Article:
Effects of Denosumab Treatment and Discontinuation
on Bone Mineral Density and Bone Turnover Markers
in Postmenopausal Women with Low Bone Mass
Context: Denosumab treatment for 24 months increased bone mineral density (BMD) and reduced
bone turnover markers (BTM) in postmenopausal women.
Objective: The aim was to determine the effects of prior denosumab or placebo injections on BMD,
BTM, and safety over 24 months after treatment discontinuation.
Design: We conducted an off-treatment extension of a phase 3, randomized, double-blind, parallel-group study.
Participants: A total of 256 postmenopausal women with a mean age of 59 yr and a mean lumbar
spine T-score of 1.61 at randomization participated in the study.
Interventions: Participants received placebo or 60 mg denosumab every 6 months for 24 months,
followed by 24 months off treatment.
Main Outcome Measures: We measured the percentage changes in BMD and BTM, and evaluated
Results: Of the 256 participants enrolled in the posttreatment phase, 87% completed the study.
During 24 months of denosumab treatment, BMD increased (lumbar spine, 6.4%; total hip, 3.6%;
1/3 radius, 1.4%), and BTM decreased (serum C-terminal telopeptide of type 1 collagen, 63%; and
N-terminal tripeptide of type 1 procollagen, 47%), compared with placebo. After discontinuation,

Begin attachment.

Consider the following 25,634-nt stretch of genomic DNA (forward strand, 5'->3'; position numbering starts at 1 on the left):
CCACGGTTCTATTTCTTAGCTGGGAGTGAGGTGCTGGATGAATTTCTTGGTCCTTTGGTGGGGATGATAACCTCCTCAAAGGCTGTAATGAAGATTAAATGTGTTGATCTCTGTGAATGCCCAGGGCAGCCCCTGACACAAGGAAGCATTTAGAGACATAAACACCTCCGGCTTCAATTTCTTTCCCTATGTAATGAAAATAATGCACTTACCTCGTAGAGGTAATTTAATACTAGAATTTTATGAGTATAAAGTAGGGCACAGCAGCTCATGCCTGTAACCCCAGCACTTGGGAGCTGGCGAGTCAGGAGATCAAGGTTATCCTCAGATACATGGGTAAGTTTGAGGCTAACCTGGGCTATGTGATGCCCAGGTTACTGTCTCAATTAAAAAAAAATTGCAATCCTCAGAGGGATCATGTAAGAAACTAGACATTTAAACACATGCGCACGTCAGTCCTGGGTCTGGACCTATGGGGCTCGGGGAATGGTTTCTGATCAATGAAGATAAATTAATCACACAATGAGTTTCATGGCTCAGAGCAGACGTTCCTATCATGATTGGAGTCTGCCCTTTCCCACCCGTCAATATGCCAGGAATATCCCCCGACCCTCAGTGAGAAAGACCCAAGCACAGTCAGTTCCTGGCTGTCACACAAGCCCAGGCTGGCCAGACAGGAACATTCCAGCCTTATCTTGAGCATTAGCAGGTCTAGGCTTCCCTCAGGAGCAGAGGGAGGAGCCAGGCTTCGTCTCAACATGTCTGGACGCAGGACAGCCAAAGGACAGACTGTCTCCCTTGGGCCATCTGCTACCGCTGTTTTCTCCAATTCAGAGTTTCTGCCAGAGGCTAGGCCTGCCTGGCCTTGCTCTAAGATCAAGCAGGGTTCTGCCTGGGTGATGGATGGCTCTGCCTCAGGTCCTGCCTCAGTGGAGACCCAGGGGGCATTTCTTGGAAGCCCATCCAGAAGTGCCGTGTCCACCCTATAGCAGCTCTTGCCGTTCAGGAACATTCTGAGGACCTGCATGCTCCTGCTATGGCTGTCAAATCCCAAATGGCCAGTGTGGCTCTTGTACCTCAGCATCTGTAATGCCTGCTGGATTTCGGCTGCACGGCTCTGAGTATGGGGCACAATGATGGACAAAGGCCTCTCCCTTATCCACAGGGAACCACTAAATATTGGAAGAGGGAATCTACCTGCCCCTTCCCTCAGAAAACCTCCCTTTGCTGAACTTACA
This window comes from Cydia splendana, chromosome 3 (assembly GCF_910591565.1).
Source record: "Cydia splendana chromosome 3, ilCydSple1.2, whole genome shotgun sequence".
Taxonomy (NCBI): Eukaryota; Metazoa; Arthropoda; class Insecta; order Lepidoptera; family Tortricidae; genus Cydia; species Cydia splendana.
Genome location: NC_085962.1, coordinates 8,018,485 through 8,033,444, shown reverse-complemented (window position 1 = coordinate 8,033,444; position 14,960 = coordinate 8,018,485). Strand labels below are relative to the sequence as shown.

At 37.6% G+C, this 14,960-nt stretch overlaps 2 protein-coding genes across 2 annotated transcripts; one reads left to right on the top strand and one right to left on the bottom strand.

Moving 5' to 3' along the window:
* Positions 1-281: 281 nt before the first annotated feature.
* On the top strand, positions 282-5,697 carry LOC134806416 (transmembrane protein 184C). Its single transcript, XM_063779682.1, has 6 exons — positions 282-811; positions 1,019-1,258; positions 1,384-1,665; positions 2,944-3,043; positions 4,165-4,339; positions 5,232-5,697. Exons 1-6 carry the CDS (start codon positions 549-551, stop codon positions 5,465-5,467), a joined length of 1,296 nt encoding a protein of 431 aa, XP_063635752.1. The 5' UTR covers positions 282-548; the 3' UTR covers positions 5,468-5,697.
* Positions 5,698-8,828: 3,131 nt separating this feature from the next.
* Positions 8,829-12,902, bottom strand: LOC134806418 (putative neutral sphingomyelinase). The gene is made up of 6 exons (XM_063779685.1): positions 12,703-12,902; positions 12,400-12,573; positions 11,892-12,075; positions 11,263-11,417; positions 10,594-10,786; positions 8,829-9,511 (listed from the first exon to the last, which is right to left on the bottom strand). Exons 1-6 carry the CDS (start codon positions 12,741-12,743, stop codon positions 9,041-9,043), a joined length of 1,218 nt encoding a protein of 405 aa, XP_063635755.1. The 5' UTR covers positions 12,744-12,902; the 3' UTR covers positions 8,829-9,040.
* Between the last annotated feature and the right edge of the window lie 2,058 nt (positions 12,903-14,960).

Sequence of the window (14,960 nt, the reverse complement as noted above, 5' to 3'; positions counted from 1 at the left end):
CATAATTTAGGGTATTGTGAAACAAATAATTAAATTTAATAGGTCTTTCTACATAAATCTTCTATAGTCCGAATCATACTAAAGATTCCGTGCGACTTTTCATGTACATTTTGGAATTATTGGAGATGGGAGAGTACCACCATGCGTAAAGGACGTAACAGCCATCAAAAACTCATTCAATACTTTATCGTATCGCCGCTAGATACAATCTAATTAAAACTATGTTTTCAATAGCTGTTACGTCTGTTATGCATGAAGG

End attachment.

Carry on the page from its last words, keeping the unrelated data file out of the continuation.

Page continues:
BMD declined, but the previously treated denosumab group maintained higher BMD than the
previously treated placebo group at these sites (P 0.05). Final BMD at month 48 strongly correlated with month 0 BMD. After denosumab discontinuation, BTM increased above baseline within
3 months (serum C-terminal telopeptide of type 1 collagen) or 6 months (N-terminal propertide
of type 1 procollagen) and returned to baseline by month 48. Adverse event rates during the
off-treatment phase were similar between groups.
Conclusions: In postmenopausal women with low BMD, the effects of 60 mg denosumab treatment
for 24 months on BMD and BTM are reversible upon discontinuation, reflecting its biological
mechanism of action. Residual BMD measurements remained above those of the group previously
treated with placebo. (J Clin Endocrinol Metab 96: 972–980, 2011)